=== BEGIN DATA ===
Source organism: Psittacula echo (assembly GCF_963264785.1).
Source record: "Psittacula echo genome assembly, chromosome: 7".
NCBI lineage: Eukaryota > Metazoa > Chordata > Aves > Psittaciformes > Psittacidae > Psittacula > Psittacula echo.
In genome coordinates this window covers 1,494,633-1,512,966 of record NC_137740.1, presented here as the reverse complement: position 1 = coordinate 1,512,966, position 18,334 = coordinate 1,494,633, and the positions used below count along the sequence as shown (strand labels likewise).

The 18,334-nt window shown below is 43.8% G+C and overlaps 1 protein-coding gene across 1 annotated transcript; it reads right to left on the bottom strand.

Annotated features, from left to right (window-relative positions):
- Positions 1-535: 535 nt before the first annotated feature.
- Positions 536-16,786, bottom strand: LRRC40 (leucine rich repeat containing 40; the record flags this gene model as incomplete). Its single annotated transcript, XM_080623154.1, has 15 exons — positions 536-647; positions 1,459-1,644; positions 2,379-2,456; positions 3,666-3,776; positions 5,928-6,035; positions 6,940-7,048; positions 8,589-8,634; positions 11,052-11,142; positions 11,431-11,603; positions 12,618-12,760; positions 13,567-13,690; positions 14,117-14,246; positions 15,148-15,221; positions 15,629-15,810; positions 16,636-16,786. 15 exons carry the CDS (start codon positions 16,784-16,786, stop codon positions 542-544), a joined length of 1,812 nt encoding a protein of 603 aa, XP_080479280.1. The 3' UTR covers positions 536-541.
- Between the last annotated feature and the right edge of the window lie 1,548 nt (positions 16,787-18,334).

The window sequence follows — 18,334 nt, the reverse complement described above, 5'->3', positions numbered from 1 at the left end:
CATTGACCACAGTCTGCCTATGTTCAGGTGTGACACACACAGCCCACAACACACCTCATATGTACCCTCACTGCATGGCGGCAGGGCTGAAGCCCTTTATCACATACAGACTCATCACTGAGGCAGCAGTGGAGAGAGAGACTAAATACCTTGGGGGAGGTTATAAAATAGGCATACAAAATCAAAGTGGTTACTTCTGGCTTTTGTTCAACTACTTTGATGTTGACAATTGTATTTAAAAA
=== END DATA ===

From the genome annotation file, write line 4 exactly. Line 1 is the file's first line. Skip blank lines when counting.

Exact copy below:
In genome coordinates this window covers 1,494,633-1,512,966 of record NC_137740.1, presented here as the reverse complement: position 1 = coordinate 1,512,966, position 18,334 = coordinate 1,494,633, and the positions used below count along the sequence as shown (strand labels likewise).